Conservative Sen. Ted Cruz, R-Texas, said Thursday he'll do "everything necessary and anything possible to defund Obamacare," including attempting to filibuster any government funding bill that does not defund the health care law.
In a press conference with conservative House and Senate members, Cruz promised to filibuster such a bill and use "anything else, any procedural means necessary" to stop it.
It's unclear, however, whether Cruz and his conservative allies in the Senate could stop a bill to fund the government.
Senate Majority Leader Harry Reid, D-Nev., said Thursday, "Any bill that defunds Obamacare is dead. Dead."
Reid pointed out that some Republican senators oppose the conservative efforts, led by Cruz and House Republicans, to make government funding contingent on defunding Obamacare. Sen. Richard Burr, R-N.C., for instance, called the conservative plan the "dumbest idea I've ever heard," while Sen. Bob Corker, R-Tenn., slammed the idea on Twitter. If enough Republicans join the Democratic majority in the Senate, they could break Cruz's potential filibuster and pass a bill to keep the government open without defunding the health law.
The White House on Thursday released a formal veto threat against the House Republican bill, saying the administration opposes it "because it advances a narrow ideological agenda that threatens our economy and the interests of the middle class. The Resolution would defund the Affordable Care Act, denying millions of hard-working middle class families the security of affordable health coverage."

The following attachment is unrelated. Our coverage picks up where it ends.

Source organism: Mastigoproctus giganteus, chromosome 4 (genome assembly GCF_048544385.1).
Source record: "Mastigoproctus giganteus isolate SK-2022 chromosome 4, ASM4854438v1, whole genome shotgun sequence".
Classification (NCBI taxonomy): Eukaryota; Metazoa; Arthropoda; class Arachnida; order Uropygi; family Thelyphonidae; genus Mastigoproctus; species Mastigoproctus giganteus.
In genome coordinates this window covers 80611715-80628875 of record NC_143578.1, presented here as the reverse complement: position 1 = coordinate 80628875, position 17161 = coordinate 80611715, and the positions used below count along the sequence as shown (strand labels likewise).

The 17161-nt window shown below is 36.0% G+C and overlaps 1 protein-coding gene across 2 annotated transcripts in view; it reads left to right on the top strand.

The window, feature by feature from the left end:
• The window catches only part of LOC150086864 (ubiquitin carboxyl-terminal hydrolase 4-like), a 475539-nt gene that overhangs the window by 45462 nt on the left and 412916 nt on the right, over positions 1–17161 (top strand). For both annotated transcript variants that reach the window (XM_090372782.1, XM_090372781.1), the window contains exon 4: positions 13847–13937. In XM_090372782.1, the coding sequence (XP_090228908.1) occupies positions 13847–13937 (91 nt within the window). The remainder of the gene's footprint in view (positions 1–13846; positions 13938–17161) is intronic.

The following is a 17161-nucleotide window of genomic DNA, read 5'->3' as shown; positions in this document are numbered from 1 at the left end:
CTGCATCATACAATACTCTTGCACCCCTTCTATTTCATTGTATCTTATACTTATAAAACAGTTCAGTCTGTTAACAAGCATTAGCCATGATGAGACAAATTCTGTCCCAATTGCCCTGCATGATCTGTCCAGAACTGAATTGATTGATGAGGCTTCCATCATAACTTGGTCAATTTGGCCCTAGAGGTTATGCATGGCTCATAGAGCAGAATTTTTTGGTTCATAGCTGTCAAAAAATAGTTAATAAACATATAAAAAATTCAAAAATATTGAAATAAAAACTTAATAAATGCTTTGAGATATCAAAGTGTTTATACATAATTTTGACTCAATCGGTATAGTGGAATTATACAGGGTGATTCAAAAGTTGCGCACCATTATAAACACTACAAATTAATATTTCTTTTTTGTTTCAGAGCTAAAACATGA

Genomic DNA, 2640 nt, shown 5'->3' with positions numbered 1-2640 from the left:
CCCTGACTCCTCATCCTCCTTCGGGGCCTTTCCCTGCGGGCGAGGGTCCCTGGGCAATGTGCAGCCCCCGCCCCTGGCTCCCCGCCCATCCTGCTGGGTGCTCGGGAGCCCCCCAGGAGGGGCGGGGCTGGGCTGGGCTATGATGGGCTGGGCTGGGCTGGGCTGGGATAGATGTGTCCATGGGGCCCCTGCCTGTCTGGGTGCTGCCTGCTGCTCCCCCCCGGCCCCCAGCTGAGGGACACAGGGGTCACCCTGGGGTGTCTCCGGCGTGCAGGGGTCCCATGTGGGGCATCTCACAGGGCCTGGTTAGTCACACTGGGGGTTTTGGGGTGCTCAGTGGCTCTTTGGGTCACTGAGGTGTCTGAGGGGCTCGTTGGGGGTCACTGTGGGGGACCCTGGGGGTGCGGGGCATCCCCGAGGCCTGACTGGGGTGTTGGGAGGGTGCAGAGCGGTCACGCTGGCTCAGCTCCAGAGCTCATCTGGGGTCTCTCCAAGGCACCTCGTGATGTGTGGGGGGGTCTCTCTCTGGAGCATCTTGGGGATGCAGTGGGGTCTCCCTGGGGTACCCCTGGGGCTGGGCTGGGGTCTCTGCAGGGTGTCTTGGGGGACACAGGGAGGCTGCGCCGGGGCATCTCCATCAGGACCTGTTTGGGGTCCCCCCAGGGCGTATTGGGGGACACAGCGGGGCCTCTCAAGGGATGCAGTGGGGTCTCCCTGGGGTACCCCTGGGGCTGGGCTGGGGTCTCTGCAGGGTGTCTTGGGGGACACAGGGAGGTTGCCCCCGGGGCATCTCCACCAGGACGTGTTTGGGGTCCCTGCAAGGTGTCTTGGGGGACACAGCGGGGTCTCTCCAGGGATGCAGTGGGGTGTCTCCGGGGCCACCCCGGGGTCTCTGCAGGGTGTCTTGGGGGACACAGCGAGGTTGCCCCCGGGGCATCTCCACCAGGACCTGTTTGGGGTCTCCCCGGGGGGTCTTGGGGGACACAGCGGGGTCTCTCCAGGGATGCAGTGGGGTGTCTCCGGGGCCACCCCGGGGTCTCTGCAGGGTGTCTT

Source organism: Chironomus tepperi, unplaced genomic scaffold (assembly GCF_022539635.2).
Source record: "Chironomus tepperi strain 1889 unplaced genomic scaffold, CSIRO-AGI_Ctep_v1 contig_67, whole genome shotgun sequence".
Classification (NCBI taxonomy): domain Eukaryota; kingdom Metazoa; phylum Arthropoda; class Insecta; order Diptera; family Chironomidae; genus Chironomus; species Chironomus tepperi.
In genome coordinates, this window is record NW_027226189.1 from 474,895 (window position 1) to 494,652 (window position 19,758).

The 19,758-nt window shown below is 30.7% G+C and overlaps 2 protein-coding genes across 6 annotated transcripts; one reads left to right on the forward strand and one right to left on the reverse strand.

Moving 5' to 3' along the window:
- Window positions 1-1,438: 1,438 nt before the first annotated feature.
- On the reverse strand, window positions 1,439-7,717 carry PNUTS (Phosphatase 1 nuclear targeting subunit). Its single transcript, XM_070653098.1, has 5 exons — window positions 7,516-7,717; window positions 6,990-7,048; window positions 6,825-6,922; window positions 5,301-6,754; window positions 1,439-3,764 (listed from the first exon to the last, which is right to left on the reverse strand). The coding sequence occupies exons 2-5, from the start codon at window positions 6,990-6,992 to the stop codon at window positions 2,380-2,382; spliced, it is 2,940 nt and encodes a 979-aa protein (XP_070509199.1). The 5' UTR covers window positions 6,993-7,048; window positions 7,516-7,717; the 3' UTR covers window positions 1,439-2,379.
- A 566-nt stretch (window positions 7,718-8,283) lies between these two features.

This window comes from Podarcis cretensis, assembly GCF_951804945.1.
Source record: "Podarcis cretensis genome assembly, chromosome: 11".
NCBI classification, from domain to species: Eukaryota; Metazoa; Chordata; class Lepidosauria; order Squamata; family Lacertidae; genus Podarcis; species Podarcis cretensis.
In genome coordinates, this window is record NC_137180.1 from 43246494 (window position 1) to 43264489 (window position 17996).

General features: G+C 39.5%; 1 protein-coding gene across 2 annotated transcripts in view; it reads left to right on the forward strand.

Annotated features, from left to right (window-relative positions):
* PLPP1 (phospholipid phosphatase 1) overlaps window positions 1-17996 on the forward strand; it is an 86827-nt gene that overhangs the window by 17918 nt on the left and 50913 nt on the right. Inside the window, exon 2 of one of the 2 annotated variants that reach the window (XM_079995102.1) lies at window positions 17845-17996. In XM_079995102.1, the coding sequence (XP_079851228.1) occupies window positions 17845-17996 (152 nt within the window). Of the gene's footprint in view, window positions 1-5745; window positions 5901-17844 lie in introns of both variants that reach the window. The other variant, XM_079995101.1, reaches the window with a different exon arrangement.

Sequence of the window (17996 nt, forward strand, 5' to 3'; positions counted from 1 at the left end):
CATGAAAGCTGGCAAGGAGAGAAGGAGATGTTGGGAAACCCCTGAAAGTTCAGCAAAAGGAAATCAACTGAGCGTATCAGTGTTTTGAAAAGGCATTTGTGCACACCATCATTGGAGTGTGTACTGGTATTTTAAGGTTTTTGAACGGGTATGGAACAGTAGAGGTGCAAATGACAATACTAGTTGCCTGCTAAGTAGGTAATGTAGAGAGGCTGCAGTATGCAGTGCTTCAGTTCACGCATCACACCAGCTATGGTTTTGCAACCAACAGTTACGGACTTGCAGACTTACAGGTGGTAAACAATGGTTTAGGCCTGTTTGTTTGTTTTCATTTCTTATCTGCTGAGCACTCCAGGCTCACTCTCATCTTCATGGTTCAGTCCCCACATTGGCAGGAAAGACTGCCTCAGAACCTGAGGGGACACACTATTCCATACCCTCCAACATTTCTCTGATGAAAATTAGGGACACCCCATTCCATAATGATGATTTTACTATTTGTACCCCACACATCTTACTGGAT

If Congress doesn't pass a spending bill by Sept. 30, the government will partially shut down. House Speaker John Boehner, R-Ohio, confirmed Wednesday that the Republican-led House would use the government funding bill as a vehicle to defund Obamacare. Once that bill passes in the House, Boehner said Thursday, the bill will "move over to the Senate where it belongs."
However, Reid should be able to remove the provision of the bill to defund Obamacare with a simple majority vote. The Senate leader said today that he's disappointed Boehner is moving forward with the bill to defund Obama care, "with the full knowledge that it's a futile effort."
Republicans in the Senate and House havein recent days over which chamber should take responsibility for defunding Obamacare, but the Republicans who joined Cruz on Thursday said they were unified in their efforts. Cruz said he commended Boehner "for listening to the American people and for leading."
Sen. Mike Lee, R-Utah, one of Cruz's allies, said he expects Republicans to stand united against Obamacare and even thinks "maybe a handful of Democrats might consider joining with us as well," given how controversial the Affordable Care Act is.
Lee said he agreed with other leaders that Congress should avoid shutting down the government next month, but he placed the blame on the potential threat to President Obama.
"It certainly is not a good idea to shut down the government to force the implementation of Obamacare," he said. "This law is not worth causing a shutdown over."
The White House has responded that it's entirely up to Congress to pass a funding bill. Boehner, meanwhile, said Thursday that it's "troubling our president has decided to sit out this debate."
After Congress passes a spending bill, it will have to immediately turn to the issue of the debt limit. If the limit isn't raised by around mid-October, the government could risk defaulting on its loans -- which would have far greater economic consequences than a government shutdown. House Republicans are also interested in using this fiscal issue as a point of leverage in their push against Obamacare, promising to vote on a debt limit bill that delays the implementation of Obamacare for a year.
House Minority Leader Nancy Pelosi, D-Calif., said earlier Thursday that once Boehner's ready to consider it, "the votes are there" in the House to pass a debt limit bill, without the Obamacare provision.
"We will provide a huge number of votes for a clean lifting of the debt limit," she said. "This is playing with fire. Legislative arsonists are at work when they start using the debt limit for their own agenda."